Proposed port and highway to align Ayeyarwady with Belt and Road

Ayeyarwady may follow Kyaukphyu and Dawei to be the next region in Myanmar to embrace a deep-sea port together with other infrastructure projects, with a feasibility of the scheme currently under progress.

U Ye Lin from Myanmar Construction and Development Public Co said that a feasibility study is being carried out jointly with South Korea-based Korea Engineering Consultants Corp (KECC) to establish an industrial zone and deep-sea port along the coastline of Ayeyarwady Region.

“The Pathein deep-sea port project is currently being implemented in Ayeyarwady Region. The design will be carried out in a similar approach to the proposed Dawei and Kyaukphyu deep-sea ports. Similar to the two proposed ports, we will construct a deep-sea port in Ayeyarwady Region as well.

“With the deep-sea port, transporting shipments and commodities to our country will be much more convenient.

“The Belt and Road Initiative includes an economic corridor which runs from China to Myanmar.
Pathein is the state capital of Ayeyarwady Region. The city is near Chaung Tha, a popular coastal town and beach resort, as well as Ngwe Saung, another renowned tourist destination.

Myanmar is involved in two of the six economic corridors under China’s Belt and Road Initiative (BRI), according to professional services firm PwC.

The Bangladesh-China-India-Myanmar (BCIM) corridor, a hybrid or “amphibious” route, involves a maritime transport loop which aims to provide access of goods from South Asia, via Myanmar’s ports, to Southeast Asia and China.

The Pathein port and industrial zone proposal is not to be confused with the Special Economic Zones (SEZs) in the country which are governed under the SEZ Law. At present, Myanmar has one SEZ in operation – Thilawa SEZ in southern Yangon, while Dawei and Kyaukphyu have plans to develop an SEZ.

U Ye Lin, who is the MCD’s board secretary, told The Myanmar Times during a media briefing at the Union of Myanmar Federation of Chambers of Commerce and Industry (UMFCCI) on September 12 that the project bears similarities with the planned SEZs in Dawei and Kyaukphyu.

Similar to the two proposed SEZs, it will include a deep-sea port, factories, residential buildings, hotels and electric generators. The generators will be able to provide sufficient power supply to the deep-sea port – at which over 10,000 tonnes of cargoes can be loaded and unloaded.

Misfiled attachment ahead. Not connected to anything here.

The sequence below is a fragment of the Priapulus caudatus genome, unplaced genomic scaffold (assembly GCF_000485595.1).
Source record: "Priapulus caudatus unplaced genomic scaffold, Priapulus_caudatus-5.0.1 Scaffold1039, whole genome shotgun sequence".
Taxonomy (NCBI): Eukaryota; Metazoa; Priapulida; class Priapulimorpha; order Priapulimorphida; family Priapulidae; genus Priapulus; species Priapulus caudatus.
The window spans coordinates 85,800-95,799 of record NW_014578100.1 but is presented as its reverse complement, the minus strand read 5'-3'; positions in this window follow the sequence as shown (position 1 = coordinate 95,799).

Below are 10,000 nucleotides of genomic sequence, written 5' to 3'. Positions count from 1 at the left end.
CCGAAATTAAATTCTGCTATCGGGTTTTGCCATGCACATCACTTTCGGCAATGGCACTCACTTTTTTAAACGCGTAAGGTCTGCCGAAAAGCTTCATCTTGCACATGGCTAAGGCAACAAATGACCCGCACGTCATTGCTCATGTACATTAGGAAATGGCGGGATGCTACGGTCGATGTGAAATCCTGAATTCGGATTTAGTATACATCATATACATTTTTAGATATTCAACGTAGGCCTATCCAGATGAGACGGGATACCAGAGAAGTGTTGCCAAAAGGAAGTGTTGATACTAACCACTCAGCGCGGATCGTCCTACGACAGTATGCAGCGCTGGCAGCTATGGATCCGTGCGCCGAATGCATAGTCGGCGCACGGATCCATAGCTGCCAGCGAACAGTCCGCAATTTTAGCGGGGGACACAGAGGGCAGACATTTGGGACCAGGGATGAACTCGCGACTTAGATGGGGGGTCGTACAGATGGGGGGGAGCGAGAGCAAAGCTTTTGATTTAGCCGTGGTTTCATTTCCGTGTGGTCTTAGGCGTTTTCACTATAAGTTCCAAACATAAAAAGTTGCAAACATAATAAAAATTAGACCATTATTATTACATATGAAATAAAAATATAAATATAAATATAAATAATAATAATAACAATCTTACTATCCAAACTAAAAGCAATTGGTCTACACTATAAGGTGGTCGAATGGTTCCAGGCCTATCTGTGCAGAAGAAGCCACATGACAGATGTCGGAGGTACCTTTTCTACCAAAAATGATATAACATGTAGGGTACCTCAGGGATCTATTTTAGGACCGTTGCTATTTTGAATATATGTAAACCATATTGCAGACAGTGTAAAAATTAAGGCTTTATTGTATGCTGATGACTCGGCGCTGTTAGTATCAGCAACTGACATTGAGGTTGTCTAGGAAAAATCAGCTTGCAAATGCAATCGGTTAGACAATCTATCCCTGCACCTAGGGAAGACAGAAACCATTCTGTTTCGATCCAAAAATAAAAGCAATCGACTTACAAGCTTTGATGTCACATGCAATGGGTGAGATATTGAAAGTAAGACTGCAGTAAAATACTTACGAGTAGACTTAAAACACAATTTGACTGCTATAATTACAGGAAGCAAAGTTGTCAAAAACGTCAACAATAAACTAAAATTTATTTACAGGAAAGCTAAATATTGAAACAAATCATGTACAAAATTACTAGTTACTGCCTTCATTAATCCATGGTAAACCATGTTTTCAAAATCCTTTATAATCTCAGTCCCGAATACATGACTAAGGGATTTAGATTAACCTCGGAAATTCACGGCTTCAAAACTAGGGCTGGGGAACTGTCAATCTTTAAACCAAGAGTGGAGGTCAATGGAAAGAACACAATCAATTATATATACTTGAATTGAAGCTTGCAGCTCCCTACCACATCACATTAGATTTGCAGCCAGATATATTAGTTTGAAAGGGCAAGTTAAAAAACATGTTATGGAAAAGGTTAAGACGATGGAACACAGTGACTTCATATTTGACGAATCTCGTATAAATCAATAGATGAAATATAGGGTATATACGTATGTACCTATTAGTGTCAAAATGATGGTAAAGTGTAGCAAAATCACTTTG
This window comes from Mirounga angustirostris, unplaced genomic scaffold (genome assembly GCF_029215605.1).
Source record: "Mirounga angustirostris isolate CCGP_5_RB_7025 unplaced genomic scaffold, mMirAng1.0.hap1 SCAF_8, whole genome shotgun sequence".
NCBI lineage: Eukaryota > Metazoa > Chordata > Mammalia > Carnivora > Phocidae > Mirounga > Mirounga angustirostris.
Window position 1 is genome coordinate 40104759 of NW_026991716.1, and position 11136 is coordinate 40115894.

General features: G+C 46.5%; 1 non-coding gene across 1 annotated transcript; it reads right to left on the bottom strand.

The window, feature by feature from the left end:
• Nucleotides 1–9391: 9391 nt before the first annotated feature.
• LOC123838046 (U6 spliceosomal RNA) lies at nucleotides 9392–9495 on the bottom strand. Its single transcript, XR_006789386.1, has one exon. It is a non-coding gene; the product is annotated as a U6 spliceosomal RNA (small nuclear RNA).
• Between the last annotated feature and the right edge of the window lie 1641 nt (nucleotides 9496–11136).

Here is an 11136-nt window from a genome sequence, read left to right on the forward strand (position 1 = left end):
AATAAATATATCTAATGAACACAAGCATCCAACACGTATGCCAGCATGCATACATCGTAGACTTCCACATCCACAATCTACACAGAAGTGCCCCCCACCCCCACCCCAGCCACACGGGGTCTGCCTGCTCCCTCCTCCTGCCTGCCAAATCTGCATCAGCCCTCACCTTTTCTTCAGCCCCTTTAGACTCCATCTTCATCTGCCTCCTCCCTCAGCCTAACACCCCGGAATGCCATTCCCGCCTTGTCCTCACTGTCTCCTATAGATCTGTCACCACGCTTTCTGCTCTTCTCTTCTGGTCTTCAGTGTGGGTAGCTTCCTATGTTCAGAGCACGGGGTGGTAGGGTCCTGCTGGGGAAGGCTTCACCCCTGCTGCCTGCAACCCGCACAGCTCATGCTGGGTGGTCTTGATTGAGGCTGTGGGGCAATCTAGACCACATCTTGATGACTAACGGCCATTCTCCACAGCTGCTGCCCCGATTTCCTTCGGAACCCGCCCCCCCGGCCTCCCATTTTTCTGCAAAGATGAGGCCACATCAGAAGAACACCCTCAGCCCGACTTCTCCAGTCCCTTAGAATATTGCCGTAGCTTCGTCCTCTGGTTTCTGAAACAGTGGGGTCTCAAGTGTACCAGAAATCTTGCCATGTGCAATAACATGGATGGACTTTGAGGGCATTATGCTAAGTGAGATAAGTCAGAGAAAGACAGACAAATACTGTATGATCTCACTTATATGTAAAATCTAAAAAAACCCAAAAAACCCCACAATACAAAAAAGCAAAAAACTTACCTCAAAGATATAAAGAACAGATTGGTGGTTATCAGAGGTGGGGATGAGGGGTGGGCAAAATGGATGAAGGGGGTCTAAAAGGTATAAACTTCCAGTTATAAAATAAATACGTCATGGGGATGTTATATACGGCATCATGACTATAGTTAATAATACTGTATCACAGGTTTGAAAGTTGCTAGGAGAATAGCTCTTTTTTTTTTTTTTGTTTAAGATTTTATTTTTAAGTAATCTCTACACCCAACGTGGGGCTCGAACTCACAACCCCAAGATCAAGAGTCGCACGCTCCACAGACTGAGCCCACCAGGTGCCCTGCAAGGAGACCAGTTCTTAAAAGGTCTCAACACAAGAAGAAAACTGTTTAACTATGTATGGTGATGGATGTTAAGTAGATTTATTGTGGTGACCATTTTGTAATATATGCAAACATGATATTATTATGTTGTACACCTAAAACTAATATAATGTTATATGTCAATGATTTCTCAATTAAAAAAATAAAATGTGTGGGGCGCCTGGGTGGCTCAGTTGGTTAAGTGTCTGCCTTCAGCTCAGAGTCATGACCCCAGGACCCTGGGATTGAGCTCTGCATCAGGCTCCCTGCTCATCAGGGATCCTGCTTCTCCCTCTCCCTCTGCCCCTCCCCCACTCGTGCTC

Apart from these pending deep-sea port projects, foreign investors have called for a deep-sea port in Yangon’s delta region. In June this year, the European Chamber of Commerce Myanmar, in its annual white book, recommended the development of a deep-sea port at the delta region with an SEZ, from which roads branch out to major cities.

Elevated highway and deeper ports

In addition, an elevated highway connecting the port with major urban centres will be built, according to the MCD board secretary. It is expected that the highway will allow efficient transport of goods from Pathein to Yangon.
The project in Ayeyarwady Region aims to create economic growth and prosperity beyond the country’s commercial hub.

“It is not sufficient for only Yangon city to be prosperous, every state and region needs to be prosperous. Ayeyarwady Region will also have to be prosperous,” U Ye Lin noted.

The depth of Hlaing River limits the capacity of the Thilawa port and vessels weighing more than 10,000 tonnes are unable to operate. When the deep-sea port is constructed in Pathein, vessels weighing 10,000 or even 20,000 tonnes can be docked there, he added.

The exact location of the port will be selected based on considerations in terms of transport, U Ye Lin went on. The Ayeyawady Region government has submitted the project proposal to the Ministry of Construction and Ministry of Planning and Finance.

Currently, the KECC and MCD are jointly working on the feasibility study.

The elevated highway is expected to pass through the Ayeyarwady Region, including the rural farmlands. Therefore, the feasibility study includes examining the soil and land, as well as taking into account the need to establish power supply as well as the logistical difficulties involved.

“The deep-sea port will not be located too far away from the beach. We cannot just get rid of the forest.

“When we construct the elevated highway, we will need to carve out a route which does not affect our natural resources and does not disrupt the public, and we need to minimise the cost as well,” he explained, adding that it will be an international project and it will be looking for millions of investments from abroad. Foreign investors are welcome.

The feasibility study is expected to be completed within three days. If the report findings are positive, it will be submitted to the regional government. Once the Union government and regional government agree, the proposal will go ahead, he said.

The implementation may commence in 2020, according to U Ye Lin. By then, the MCD will disclose more details and explain the scheme with more clarity to the public.

Source: Myanmar Times